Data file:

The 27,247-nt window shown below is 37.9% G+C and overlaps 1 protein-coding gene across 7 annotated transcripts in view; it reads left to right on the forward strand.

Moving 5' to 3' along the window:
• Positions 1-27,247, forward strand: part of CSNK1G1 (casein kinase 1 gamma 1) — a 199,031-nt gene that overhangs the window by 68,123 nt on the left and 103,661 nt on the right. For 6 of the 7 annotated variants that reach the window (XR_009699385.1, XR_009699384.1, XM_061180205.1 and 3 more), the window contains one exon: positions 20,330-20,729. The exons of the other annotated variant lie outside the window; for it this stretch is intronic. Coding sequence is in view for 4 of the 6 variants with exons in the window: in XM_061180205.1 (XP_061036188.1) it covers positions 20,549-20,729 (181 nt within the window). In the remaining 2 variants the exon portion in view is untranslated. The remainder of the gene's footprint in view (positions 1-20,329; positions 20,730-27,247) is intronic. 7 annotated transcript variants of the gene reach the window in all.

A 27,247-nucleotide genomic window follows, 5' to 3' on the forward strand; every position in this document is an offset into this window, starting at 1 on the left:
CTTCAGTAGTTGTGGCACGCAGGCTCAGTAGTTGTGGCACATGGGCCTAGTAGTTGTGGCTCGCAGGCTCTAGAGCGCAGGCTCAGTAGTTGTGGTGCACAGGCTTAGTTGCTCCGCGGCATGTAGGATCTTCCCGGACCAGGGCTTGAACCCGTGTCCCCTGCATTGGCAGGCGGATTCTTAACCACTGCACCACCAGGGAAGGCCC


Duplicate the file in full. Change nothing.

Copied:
The 27,247-nt window shown below is 37.9% G+C and overlaps 1 protein-coding gene across 7 annotated transcripts in view; it reads left to right on the forward strand.

Moving 5' to 3' along the window:
• Positions 1-27,247, forward strand: part of CSNK1G1 (casein kinase 1 gamma 1) — a 199,031-nt gene that overhangs the window by 68,123 nt on the left and 103,661 nt on the right. For 6 of the 7 annotated variants that reach the window (XR_009699385.1, XR_009699384.1, XM_061180205.1 and 3 more), the window contains one exon: positions 20,330-20,729. The exons of the other annotated variant lie outside the window; for it this stretch is intronic. Coding sequence is in view for 4 of the 6 variants with exons in the window: in XM_061180205.1 (XP_061036188.1) it covers positions 20,549-20,729 (181 nt within the window). In the remaining 2 variants the exon portion in view is untranslated. The remainder of the gene's footprint in view (positions 1-20,329; positions 20,730-27,247) is intronic. 7 annotated transcript variants of the gene reach the window in all.

A 27,247-nucleotide genomic window follows, 5' to 3' on the forward strand; every position in this document is an offset into this window, starting at 1 on the left:
CTTCAGTAGTTGTGGCACGCAGGCTCAGTAGTTGTGGCACATGGGCCTAGTAGTTGTGGCTCGCAGGCTCTAGAGCGCAGGCTCAGTAGTTGTGGTGCACAGGCTTAGTTGCTCCGCGGCATGTAGGATCTTCCCGGACCAGGGCTTGAACCCGTGTCCCCTGCATTGGCAGGCGGATTCTTAACCACTGCACCACCAGGGAAGGCCC